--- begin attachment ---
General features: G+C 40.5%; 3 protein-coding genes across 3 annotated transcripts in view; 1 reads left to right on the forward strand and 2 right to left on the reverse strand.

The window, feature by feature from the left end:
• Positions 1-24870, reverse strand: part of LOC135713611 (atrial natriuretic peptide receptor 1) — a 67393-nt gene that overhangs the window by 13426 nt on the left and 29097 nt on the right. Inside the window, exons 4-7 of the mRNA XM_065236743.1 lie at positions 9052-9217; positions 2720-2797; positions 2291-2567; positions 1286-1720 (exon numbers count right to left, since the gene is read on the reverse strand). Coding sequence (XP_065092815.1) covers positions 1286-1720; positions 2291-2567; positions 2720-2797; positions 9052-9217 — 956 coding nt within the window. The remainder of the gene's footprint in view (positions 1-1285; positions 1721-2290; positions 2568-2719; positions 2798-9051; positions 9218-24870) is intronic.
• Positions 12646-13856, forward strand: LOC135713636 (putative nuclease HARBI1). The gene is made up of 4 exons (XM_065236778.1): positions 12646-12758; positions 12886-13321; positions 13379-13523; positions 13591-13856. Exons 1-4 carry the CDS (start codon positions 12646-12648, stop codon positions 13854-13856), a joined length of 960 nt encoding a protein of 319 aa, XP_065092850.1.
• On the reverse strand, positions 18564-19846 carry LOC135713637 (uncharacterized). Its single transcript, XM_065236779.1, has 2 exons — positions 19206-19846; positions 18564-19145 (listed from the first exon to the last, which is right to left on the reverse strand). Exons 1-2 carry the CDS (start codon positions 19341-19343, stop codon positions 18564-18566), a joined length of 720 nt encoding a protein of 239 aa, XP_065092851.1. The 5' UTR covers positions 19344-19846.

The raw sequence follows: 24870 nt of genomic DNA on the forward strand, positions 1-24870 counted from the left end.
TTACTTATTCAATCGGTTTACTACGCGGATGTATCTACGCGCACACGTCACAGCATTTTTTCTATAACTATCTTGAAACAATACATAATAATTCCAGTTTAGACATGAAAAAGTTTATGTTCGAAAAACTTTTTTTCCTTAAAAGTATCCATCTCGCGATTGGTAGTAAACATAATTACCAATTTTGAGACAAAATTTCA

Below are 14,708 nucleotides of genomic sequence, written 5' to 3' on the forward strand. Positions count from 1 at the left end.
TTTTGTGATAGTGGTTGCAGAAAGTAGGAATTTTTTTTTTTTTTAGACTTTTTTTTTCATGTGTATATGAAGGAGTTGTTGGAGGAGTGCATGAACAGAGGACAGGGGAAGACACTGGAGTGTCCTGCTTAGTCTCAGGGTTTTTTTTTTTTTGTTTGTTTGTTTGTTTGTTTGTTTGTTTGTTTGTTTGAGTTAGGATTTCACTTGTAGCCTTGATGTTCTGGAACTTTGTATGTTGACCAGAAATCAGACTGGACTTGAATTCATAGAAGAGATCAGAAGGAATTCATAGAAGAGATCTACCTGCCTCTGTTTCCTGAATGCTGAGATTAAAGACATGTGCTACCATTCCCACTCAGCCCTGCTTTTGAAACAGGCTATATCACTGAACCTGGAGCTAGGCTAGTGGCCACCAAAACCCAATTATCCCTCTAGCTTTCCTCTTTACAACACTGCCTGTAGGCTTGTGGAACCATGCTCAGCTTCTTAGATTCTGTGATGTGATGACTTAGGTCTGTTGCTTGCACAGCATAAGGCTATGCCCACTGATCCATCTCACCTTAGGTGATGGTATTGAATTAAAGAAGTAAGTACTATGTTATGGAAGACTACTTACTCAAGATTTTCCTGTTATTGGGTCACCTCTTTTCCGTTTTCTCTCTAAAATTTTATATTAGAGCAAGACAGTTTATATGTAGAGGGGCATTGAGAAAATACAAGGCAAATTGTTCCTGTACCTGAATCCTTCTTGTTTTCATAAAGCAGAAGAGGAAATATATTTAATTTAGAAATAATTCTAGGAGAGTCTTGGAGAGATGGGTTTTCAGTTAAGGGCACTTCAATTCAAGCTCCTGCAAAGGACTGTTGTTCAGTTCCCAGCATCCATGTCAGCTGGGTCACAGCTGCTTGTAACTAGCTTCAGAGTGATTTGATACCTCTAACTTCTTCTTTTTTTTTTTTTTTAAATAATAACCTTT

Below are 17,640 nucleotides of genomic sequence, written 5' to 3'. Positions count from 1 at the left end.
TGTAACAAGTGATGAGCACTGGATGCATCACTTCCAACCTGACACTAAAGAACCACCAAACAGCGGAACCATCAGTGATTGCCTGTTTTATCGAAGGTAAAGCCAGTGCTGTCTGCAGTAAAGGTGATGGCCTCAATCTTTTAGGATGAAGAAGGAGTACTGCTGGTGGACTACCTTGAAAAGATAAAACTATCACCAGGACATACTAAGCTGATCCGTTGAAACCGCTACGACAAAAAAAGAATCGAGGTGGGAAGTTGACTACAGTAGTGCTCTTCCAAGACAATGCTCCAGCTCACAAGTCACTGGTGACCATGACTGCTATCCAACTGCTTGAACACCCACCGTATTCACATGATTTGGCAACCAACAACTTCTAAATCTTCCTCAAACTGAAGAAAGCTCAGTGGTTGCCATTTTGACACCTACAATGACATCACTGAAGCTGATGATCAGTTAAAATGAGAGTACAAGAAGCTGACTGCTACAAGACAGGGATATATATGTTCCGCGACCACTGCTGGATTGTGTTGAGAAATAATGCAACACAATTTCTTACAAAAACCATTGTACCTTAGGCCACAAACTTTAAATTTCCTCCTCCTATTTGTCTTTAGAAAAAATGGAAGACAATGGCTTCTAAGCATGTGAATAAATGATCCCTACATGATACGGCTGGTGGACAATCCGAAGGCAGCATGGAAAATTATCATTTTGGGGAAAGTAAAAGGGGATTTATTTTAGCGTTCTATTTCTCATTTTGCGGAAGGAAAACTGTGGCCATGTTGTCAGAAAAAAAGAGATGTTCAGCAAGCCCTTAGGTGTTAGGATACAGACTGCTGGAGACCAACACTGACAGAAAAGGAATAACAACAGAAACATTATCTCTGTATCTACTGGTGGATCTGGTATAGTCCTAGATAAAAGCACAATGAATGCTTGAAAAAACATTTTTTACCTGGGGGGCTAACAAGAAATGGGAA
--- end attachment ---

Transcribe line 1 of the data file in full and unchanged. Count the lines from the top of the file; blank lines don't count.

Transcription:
General features: G+C 40.5%; 3 protein-coding genes across 3 annotated transcripts in view; 1 reads left to right on the forward strand and 2 right to left on the reverse strand.